Canton man sentenced to serve life in prison for 2018 beating death of Frederic resident

A 37-year-old Canton man showed no emotions or remorse as he was sentenced to serve the rest of his life in prison without the possibility of parole for murdering a Frederic man nearly two years ago.
The sentencing for Matthew Franklin Smith was held on Thursday, June 4, via Zoom, an audio and video computer application, as courts in the State of Michigan are holding virtual hearings due to the COVID-19 pandemic.
Smith was in the library area of the Crawford County Jail for his sentencing, being guarded by Deputy Shawn Schnoor and Lt. Michael Gammicchia, the jail administrator for the Crawford County Sheriff’s Office.
Chief 46th Trial Court Judge George J. Mertz appeared in the Otsego County Circuit Court in Gaylord. Kevin Hesselink, Smith’s defense attorney, also appeared from his office in Gaylord.
Crawford County Prosecutor Sierra R. Koch was present in her office in Grayling, while victim’s services advocate Jodi Potter spoke on behalf of  the family of Dennis Everson.
Everson, 64, from Frederic, was reported missing by family members on Friday, July 6, 2018. The family told Crawford County Sheriff’s Deputies that Everson had not been heard from since Monday, July 2.
Smith, Everson, and Dylan Ziegler, 19, of Romulus, were scrapping metal on the days prior to the murder.
Following six hours of deliberations on Friday, February 14 of this year, a jury found Smith guilty of open murder, torture, and unlawful imprisonment.
Typically, defendants are sentenced one month from the date of their conviction. Smith, however, remained in the Crawford County Jail for 111 days before he was sentenced  last week. The Michigan Department of Corrections stopped accepting new inmates over fear of spreading the coronavirus, a highly contagious and sometimes deadly respiratory disease, through the prison population.
Mertz gave Smith the opportunity to postpone the sentencing until himself, Hesselink, and Koch could be present in a courtroom. Mertz predicted the earliest that could happen would be in August.
Smith waived his right for an in-person sentencing and said he was ready to proceed.
After a day of working and eating dinner, Ziegler testified at Smith’s trial that Everson came out of his house and punched him in the face. Ziegler and Smith were drinking liquor and smoking marijuana in the truck.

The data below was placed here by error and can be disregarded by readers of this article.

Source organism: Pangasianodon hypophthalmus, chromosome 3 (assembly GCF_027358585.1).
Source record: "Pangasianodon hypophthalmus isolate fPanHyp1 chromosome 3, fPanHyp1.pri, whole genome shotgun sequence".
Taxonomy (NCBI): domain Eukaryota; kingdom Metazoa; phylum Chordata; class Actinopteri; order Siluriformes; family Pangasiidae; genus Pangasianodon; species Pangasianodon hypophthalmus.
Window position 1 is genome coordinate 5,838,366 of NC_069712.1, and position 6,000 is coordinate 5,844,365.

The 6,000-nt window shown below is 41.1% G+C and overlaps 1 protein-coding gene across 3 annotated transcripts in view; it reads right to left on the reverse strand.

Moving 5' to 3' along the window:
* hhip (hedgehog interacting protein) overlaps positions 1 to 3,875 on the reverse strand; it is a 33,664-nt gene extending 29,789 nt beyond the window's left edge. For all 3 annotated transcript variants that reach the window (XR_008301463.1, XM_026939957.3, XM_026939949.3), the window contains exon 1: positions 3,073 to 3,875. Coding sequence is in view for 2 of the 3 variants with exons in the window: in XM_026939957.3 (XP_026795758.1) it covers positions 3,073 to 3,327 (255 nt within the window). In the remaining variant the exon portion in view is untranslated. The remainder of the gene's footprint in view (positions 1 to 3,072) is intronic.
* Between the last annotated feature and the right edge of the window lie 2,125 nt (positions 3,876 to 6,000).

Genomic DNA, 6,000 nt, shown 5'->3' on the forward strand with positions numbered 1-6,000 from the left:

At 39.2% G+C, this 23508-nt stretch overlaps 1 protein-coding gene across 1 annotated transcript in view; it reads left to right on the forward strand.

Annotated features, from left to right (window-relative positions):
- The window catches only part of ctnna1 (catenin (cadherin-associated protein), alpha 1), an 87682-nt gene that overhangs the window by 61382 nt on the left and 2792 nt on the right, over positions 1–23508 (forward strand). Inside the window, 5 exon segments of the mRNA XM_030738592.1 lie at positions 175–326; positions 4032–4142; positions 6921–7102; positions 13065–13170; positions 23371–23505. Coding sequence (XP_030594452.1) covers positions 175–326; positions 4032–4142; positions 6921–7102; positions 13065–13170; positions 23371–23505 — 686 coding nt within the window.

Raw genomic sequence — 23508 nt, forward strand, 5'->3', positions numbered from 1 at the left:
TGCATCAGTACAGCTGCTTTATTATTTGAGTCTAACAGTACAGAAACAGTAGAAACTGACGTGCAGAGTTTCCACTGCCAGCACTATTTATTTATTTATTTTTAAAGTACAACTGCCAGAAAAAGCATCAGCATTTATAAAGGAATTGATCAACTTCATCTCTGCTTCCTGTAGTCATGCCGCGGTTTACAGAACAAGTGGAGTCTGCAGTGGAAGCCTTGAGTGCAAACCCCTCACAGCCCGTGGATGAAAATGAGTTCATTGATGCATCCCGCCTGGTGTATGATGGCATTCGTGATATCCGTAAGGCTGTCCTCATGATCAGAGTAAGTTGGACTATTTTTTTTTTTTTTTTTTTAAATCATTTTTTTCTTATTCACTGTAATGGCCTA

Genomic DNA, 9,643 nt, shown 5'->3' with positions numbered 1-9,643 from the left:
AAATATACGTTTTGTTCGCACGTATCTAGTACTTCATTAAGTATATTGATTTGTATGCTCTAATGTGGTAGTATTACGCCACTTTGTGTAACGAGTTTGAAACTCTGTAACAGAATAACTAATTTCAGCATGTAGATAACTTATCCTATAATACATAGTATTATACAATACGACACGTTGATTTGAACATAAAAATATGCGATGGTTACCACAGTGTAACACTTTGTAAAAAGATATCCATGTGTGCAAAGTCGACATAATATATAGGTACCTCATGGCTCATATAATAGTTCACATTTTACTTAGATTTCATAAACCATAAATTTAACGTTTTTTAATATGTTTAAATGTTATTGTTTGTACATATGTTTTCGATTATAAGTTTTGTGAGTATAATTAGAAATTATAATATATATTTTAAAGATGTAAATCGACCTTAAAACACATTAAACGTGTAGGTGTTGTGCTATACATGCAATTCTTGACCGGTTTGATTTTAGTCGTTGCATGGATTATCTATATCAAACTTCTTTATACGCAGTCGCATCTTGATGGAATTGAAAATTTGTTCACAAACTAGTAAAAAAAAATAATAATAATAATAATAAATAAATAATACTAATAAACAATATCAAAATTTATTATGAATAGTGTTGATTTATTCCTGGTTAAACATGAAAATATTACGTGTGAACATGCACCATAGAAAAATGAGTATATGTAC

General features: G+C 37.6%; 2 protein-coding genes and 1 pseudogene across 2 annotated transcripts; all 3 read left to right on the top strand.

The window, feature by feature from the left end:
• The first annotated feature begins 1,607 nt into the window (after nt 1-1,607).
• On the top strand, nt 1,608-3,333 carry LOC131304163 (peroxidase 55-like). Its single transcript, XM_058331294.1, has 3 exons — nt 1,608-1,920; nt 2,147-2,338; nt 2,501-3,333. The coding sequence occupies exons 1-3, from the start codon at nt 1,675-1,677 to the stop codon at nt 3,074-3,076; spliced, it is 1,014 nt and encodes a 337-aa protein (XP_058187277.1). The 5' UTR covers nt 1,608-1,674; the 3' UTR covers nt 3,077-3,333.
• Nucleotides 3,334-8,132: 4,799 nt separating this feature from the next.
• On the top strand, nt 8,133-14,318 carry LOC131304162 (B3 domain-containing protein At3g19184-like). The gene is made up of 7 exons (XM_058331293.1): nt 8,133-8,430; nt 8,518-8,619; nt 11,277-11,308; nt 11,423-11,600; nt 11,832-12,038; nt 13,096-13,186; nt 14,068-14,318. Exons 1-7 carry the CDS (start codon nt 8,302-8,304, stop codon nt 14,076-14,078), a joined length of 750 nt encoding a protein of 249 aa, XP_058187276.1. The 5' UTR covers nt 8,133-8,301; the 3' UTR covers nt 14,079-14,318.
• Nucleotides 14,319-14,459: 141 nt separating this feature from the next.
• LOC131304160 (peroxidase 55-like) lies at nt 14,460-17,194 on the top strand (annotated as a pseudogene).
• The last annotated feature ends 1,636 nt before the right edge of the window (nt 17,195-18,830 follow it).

Everson later came out of the house and started yelling derogatory remarks at Smith and spilled beer in his lap, which set Smith off. Smith pulled Everson to the ground by his hair and started beating and kicking him while he was trying to retreat into the house. Smith, with the assistance of Ziegler, loaded Everson into the back of the truck. 
Ziegler said Smith told him that they were going to burn Everson or drown him in a lake.  Everson was able to escape the bed of the truck, but was grabbed and beaten by Smith a second time.
Everson was taken to  a nearby property, where scrap metal was stored and a camping trailer was parked. Smith attempted to start the trailer on fire, but Everson was able to put the fire out. Smith then propped the door of the trailer shut with a two by four board. 
Smith drove his truck on a trail leading away from the camper. Ziegler said that Smith retrieved something from the back of truck. Smith returned 15 minutes later, and told Ziegler not to talk about what occurred.
Anthony Bentley, a jail house informant, testified that Smith told him that he had no idea how hard it took to kill somebody while hitting them in the head with a hammer and was crying and vomiting when the bludgeoning was taking place.
Dr. John Bechinski, the medical examiner for Crawford County,  testified that an autopsy concluded that Everson died from blunt force trauma to the head. 
Potter read victim impact statements letters on behalf of Everson’s family during the sentencing hearing.
Kay Welch, Everson’s mother, said they did not deserve to lose Dennis and will feel heartache for a long time. She added that Dennis provided Smith with a place to stay when he didn’t have one and fed him food including meals days before he was killed.
Welch suggested Smith say he was sorry and to repent.
“I suggest you join a church group is prison,” Welch wrote in her letter. “It may give you some peace of mind.”